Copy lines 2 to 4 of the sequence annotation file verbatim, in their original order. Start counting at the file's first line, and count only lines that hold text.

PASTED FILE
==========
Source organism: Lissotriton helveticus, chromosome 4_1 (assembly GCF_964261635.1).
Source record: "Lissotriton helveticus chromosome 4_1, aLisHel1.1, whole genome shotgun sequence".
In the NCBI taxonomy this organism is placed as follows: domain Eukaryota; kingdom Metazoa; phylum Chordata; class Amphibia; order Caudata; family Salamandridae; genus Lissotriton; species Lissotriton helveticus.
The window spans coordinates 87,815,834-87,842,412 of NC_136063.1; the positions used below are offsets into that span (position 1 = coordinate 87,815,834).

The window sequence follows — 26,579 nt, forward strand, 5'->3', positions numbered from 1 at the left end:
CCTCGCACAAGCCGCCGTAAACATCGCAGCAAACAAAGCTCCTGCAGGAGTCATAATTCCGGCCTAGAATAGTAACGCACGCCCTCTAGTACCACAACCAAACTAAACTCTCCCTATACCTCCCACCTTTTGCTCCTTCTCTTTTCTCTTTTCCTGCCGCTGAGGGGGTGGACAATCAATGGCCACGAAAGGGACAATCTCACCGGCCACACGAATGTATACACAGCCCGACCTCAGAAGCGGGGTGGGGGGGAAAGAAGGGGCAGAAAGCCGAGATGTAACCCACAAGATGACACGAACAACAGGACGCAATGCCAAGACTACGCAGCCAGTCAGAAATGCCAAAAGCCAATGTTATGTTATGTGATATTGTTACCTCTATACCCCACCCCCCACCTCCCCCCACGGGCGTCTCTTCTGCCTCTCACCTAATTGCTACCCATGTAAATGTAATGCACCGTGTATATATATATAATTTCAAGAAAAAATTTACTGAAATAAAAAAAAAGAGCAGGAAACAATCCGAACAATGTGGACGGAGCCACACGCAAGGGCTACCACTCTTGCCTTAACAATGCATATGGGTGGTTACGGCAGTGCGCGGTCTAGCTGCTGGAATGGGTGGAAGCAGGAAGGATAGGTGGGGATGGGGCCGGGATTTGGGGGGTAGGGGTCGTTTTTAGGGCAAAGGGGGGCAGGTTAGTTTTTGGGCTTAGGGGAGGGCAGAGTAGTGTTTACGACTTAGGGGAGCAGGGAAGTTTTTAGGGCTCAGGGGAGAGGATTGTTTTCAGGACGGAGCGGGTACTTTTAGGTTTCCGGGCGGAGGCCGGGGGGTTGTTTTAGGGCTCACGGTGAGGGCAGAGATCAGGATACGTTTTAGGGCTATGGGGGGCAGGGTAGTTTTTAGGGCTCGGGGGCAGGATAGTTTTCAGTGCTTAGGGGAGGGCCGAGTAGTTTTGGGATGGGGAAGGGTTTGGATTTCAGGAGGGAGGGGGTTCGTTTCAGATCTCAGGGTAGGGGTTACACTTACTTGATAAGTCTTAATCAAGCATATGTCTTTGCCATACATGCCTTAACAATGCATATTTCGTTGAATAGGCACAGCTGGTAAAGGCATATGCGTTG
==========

Source record: "Lissotriton helveticus chromosome 4_1, aLisHel1.1, whole genome shotgun sequence".
In the NCBI taxonomy this organism is placed as follows: domain Eukaryota; kingdom Metazoa; phylum Chordata; class Amphibia; order Caudata; family Salamandridae; genus Lissotriton; species Lissotriton helveticus.
The window spans coordinates 87,815,834-87,842,412 of NC_136063.1; the positions used below are offsets into that span (position 1 = coordinate 87,815,834).